The University of Buenos Aires (UBA)'s Gas and Petroleum Institute Director Aníbal Mellano said in an interview published Sunday in the Ambito Financiero newspaper that his country was “in an ascending cycle, within a descending world cycle for hydrocarbons.”
Mellano added that “the world is going to phase out coal in favour of gas in the next 20 or 30 years, there is no other alternative” and therefore “the path to renewable energies must be maintained and promoted so that it does not fall, but it is not as fast as we would like.”
The scholar explained that “the best combination is to eliminate coal and use gas, which is one of the fundamental developments in Vaca Muerta, South Santa Cruz and offshore off Tierra del Fuego. The other way is the transition to less-polluting liquid fuels.”
But regarding the near future, he said that “we still have 30 more years of a world dependent on hydrocarbons and only in 2050 would the true decline begin, with different stages in each country.”
In his view, “Argentina is one of the countries that is most hooked on the gas-based transition. We hardly consume coal and it is an advantage in our favour, but we also advance with other renewable energies.”
Mellano sees Argentina has potential in this field, because “Brazil did not find as much gas as it did offshore oil,” then “the gas from Bolivia is not so much, although with the decline of Loma La Lata, with Brazil and Chile that had no gas at all, Bolivian gas and that of Peru in the region ... the true backup is in Argentina,” he insisted.
The expert also highlighted the approach by the United States at gas production and explained Argentina was far behind. “The consolidated experience is the work in the United States, which was done with fortunes of money from the State.” Their current situation “is the result of having tens of thousands of wells built in recent years, with many subsidies from the State. We need to get to that,” he added.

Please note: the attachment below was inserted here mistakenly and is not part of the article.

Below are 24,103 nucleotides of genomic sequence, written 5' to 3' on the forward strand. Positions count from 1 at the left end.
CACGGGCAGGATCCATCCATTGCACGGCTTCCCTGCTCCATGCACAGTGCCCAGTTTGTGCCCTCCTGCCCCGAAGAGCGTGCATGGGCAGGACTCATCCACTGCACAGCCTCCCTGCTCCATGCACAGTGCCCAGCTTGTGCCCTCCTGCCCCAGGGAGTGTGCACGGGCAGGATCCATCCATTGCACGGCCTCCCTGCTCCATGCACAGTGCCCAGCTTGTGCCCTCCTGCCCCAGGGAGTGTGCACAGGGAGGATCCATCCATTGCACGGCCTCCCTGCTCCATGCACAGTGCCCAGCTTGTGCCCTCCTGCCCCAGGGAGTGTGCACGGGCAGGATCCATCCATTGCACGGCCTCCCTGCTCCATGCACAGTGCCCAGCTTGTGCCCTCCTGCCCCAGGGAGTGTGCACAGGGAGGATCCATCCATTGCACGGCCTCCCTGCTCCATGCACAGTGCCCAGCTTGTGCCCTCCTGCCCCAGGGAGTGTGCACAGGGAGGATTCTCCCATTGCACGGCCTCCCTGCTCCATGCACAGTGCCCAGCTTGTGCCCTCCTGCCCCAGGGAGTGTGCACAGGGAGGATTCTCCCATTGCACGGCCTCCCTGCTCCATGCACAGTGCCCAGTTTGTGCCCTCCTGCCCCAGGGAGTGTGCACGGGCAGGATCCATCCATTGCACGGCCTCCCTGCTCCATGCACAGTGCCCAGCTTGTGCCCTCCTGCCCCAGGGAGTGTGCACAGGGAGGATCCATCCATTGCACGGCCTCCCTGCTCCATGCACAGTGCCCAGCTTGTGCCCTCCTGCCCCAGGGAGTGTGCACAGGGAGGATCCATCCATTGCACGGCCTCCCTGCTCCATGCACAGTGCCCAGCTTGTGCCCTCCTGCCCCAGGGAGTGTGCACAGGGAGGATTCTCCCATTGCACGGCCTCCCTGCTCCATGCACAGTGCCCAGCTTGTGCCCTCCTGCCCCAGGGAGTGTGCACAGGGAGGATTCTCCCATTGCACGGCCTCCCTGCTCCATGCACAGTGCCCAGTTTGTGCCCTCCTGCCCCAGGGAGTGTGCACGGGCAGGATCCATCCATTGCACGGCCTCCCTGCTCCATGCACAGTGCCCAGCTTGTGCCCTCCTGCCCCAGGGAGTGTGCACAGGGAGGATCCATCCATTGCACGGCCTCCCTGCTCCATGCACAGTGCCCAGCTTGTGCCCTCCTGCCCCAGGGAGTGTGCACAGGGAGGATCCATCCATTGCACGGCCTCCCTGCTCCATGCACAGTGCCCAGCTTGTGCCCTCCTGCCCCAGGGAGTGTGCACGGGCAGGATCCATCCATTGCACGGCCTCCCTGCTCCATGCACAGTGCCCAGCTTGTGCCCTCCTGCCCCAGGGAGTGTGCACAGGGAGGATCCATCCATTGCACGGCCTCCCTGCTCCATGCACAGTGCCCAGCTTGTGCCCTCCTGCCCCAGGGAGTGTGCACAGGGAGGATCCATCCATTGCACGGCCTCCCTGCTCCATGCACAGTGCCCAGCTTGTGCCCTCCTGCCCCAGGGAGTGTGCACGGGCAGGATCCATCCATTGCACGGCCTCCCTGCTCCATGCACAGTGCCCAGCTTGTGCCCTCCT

Mellano also explained that investments in developments such as Vaca Muerta from private companies -which could in fact afford it- is not that easy to obtain, because of the uncertainty of how long it can be profitable. “The oil industry is risky,” he said. But large oil companies are financially stronger than most banks, he added. “In general they do not get into debt.”
In other words, larger investments are needed and not many givers are around. “When the oil companies have the resource and the market, a lot of financing offers to appear. The private sector should focus on handling reliable data and not putting together fictitious stories or accounts for five wells. They must propose to make an appropriate risk investment, as some companies have already done to experiment with the Argentine shale. They must bring the best and largest amounts of options to establish which is the most appropriate strategy.”
Mellano finally called for Argentina to pick up on the tradition of General Enrique Mosconi and the state-run YPF oil company to capitalize on what is one of the world's undeniable needs: energy. For which “the state must have plans.”
(Source: Ambito Financiero)